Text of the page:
I also pooh-poohed the idea of puberty. I was disgusted at the idea of the birds and the bees, having a period, or any of the other sick stuff that goes along with being an Eve rather than an Adam. So disgusted, in fact, that I cried when I started my period. Not because I was hormonal–because I knew it was a life sentence of misery, complications, and yuckiness. And I was grounded for two months at the beginning of sixth grade due to my refusal to wear a bra. I did my best to avoid the reality of growing into a woman. Unfortunately, my best efforts failed me. It happened.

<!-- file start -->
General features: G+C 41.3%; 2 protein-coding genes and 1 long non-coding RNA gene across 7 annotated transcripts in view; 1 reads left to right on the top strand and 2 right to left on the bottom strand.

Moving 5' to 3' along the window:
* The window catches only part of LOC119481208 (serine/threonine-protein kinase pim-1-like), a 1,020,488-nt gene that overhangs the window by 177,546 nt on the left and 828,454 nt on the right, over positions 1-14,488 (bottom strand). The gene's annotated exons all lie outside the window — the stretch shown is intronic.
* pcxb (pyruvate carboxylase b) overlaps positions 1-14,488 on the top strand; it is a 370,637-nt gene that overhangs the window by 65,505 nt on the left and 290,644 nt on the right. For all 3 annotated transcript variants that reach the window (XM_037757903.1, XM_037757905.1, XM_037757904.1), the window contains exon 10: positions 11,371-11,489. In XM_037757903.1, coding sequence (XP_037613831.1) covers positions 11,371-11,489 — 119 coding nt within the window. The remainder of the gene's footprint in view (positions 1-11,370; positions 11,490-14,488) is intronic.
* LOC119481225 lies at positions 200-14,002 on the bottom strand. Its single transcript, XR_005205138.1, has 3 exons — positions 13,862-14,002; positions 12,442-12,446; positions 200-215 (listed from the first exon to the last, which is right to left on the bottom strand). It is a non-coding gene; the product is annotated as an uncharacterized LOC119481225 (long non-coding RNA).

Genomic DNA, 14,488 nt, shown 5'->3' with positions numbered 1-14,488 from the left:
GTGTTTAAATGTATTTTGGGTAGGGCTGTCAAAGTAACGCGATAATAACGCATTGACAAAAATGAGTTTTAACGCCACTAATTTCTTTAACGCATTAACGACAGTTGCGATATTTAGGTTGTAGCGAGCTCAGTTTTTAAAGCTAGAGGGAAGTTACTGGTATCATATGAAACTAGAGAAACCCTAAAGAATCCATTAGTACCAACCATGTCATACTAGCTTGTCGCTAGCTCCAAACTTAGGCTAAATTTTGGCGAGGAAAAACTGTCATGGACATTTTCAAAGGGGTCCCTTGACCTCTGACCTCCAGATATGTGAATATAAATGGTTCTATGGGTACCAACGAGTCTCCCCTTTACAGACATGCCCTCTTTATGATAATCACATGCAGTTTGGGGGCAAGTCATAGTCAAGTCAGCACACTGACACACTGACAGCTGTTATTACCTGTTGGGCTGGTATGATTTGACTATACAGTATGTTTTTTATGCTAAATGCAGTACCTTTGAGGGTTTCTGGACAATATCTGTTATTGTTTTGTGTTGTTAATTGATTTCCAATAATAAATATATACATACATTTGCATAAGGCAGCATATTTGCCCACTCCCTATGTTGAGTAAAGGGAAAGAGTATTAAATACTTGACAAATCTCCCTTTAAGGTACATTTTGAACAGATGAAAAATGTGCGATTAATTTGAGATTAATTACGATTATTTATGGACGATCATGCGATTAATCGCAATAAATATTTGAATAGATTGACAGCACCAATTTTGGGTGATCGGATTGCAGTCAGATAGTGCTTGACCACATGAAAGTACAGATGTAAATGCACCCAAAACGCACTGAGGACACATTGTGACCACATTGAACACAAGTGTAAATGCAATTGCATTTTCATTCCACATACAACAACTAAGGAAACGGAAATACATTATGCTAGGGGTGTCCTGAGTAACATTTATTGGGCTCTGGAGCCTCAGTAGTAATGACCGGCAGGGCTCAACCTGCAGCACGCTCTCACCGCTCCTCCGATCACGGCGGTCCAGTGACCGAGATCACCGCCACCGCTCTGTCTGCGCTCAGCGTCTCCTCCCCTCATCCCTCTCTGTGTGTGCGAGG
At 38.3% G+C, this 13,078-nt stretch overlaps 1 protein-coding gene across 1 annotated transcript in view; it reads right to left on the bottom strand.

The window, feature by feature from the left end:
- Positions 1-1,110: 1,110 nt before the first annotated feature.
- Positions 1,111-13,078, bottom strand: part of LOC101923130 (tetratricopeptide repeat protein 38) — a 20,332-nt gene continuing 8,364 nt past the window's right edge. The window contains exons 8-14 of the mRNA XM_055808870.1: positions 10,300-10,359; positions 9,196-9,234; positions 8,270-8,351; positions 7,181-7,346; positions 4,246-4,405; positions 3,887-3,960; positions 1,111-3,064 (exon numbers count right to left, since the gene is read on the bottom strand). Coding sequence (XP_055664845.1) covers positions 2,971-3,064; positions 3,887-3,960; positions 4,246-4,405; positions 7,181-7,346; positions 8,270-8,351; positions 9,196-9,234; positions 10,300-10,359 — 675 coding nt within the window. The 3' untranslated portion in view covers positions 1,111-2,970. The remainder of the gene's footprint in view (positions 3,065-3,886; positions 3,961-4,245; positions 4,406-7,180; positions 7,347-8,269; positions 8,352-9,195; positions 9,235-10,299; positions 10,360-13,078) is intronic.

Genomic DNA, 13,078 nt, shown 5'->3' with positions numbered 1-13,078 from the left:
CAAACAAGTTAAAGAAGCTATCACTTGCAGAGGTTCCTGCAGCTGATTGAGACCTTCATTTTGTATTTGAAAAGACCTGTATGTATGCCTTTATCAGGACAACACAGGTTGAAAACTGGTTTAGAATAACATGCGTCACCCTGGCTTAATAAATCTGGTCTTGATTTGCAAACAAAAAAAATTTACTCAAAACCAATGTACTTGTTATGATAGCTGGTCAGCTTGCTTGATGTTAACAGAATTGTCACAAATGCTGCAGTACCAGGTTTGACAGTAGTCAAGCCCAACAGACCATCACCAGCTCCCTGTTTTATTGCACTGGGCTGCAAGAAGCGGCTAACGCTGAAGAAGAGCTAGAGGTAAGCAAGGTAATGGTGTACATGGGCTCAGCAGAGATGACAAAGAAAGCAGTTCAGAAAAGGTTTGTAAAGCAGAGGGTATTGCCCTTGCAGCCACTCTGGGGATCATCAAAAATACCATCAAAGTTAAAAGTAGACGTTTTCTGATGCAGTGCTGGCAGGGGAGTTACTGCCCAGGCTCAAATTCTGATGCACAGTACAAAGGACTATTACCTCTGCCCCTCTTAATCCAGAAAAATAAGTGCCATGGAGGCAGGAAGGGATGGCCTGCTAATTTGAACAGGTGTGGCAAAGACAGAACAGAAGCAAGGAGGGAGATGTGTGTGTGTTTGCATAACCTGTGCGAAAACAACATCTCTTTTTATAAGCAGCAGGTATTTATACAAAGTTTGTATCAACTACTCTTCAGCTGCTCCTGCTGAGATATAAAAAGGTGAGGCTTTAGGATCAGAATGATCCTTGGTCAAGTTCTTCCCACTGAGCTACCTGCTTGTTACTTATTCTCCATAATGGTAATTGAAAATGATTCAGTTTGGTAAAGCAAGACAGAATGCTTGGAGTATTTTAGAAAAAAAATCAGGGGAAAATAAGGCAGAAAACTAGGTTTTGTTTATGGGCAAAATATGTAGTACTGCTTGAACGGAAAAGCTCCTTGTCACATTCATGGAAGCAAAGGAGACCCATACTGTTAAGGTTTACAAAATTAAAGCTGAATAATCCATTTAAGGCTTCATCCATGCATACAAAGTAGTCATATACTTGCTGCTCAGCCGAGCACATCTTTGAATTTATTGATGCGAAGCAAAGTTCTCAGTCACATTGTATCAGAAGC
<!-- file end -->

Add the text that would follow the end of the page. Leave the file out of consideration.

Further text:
My stepdad, when he started dating my mom, was a real manly man. Grizzly Adams has nothing on the beard my stepdad sported. He wore wife beaters almost every day. He smelled like dirt and sweat. He liked steak. I remember once riding with him in his old beat up 70s model Chevy pick-up truck, half white and half rust. He cranked up the crackly radio, and “Bad To The Bone” came blaring out. This guy is super cool, I thought.

And even when I morphed into a hormonal, cranky teenage girl, my stepdad was willing to teach me how to throw a softball in the backyard when I decided to play ball after years of cheerleading, dancing, and gymnastics. He played “slap fight” with me, in spite of my mom’s protests. And for those of you who’ve wondered how I developed such an immature sense of humor and  13 year-old boy mentality regarding bodily functions, you have Walt to thank.

My parents showing off their moves, February 2013

My parents showing off their moves, February 2013